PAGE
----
Some 385 million children live in extreme poverty: Report
Oct.5, Geneva: Children are more than twice as likely as adults to live in extreme poverty, with nearly 385 million children worldwide experiencing that condition, according to a new analysis from the World Bank Group and the United Nations Children’s Fund (UNICEF).
“Children are not only more likely to be living in extreme poverty; the effects of poverty are most damaging to children [...] and the youngest children are the worst off of all, because the deprivations they suffer affect the development of their bodies and their minds,” said UNICEF Executive Director Anthony Lake in a news release.
“It is shocking that half of all children in sub-Saharan Africa and one in five children in developing countries are growing up in extreme poverty. This not only limits their futures, it drags down their societies,” he added.
The report, titled Ending Extreme Poverty: A Focus on Children, released yesterday, finds that in 2013, 19.5 per cent of children in developing countries were living in households that survived on an average of $1.90 a day or less per person, compared to just 9.2 per cent of adults. Globally, almost 385 million children were living in extreme poverty.
The youngest children are the most at risk – with more than one-fifth of children under the age of five in the developing world living in extremely poor households.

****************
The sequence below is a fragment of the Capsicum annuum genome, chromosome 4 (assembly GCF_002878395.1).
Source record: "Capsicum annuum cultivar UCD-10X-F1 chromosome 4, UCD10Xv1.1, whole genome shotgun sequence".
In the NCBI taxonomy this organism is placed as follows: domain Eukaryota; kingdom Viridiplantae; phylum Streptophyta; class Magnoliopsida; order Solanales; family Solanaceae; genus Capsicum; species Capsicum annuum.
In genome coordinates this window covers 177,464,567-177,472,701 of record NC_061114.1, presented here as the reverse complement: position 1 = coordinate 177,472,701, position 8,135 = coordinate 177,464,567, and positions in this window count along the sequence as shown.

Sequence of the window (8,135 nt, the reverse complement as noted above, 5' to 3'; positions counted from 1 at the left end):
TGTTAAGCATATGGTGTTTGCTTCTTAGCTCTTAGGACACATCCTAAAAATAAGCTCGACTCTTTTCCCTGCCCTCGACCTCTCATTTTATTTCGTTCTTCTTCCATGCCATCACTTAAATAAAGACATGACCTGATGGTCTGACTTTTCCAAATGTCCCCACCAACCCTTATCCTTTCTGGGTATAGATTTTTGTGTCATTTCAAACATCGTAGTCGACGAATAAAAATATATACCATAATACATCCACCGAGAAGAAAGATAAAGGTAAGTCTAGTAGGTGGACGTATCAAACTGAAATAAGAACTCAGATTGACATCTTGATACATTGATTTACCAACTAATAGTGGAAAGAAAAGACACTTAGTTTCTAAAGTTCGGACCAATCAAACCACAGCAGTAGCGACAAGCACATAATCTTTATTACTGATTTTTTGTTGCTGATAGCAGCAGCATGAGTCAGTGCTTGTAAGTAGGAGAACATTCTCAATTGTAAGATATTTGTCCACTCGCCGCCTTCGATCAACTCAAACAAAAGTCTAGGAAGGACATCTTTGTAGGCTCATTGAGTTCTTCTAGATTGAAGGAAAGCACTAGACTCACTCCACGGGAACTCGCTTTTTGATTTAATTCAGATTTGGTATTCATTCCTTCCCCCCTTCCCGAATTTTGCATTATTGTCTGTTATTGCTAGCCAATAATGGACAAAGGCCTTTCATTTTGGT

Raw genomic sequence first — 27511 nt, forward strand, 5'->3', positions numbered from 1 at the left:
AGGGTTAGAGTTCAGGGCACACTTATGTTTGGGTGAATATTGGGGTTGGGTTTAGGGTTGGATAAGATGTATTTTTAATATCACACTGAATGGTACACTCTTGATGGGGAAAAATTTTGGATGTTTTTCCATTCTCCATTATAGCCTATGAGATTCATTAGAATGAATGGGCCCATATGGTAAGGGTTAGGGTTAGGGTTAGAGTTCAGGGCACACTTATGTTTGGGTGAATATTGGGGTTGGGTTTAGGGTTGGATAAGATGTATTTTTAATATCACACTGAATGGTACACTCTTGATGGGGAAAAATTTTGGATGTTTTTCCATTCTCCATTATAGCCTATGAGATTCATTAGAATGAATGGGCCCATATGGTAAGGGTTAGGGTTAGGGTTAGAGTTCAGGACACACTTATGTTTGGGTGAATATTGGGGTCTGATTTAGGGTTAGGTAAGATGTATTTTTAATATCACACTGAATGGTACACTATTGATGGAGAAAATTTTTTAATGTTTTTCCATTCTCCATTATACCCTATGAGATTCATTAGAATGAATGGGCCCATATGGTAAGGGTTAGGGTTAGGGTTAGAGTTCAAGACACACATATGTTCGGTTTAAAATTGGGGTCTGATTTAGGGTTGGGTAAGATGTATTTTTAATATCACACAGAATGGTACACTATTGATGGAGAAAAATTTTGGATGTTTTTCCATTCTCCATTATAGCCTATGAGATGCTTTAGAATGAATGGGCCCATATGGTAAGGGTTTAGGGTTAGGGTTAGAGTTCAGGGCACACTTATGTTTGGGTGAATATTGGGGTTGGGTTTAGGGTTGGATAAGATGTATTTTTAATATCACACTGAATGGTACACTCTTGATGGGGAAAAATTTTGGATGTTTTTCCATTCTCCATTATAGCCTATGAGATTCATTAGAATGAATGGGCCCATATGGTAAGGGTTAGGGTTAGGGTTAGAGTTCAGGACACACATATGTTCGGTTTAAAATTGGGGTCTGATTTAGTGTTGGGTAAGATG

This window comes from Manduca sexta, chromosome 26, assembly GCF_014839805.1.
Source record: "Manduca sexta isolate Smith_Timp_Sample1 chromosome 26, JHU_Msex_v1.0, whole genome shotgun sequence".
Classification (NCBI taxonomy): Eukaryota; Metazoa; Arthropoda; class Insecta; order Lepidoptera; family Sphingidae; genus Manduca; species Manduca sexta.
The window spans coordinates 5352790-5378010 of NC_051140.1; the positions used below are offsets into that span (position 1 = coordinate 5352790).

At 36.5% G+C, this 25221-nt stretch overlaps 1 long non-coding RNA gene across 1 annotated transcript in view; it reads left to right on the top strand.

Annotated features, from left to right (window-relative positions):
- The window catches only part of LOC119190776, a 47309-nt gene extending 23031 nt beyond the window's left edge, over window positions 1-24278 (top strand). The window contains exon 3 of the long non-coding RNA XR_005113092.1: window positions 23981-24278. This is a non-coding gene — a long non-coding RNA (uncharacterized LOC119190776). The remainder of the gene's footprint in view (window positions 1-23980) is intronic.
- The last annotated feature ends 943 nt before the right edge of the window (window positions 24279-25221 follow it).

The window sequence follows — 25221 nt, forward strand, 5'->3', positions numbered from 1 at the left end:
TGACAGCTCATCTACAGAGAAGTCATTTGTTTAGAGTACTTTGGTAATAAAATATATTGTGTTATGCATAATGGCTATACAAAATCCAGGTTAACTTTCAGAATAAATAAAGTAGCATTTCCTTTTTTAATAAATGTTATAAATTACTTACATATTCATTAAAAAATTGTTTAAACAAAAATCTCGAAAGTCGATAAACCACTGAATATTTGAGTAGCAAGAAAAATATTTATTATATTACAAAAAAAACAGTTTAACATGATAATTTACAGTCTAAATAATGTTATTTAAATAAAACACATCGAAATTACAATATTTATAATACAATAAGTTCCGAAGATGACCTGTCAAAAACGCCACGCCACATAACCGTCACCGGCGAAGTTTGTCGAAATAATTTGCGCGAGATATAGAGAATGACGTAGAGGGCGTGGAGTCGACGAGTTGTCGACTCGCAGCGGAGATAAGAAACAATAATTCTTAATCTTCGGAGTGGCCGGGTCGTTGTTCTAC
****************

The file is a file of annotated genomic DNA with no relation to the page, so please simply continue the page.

The new analysis came on the heels of the release of the World Bank Group’s new flagship study, Poverty and Shared Prosperity 2016: Taking on Inequality, which found that some 767 million people globally were living on less than $1.90 per day in 2013, half of them under the age of 18.
“The sheer number of children in extreme poverty points to a real need to invest specifically in the early years – in services such as pre-natal care for pregnant mothers, early childhood development programs, quality schooling, clean water, good sanitation, and universal health care,” said Ana Revenga, the Senior Director responsible for poverty and equity issues at the World Bank Group.
“Improving these services, and ensuring that today’s children can access quality job opportunities when the time comes, is the only way to break the cycle of intergenerational poverty that is so widespread today,” she added.
The global estimate of extreme child poverty is based on data from 89 countries, representing 83 per cent of the developing world’s population.
The Oslo Times International News Network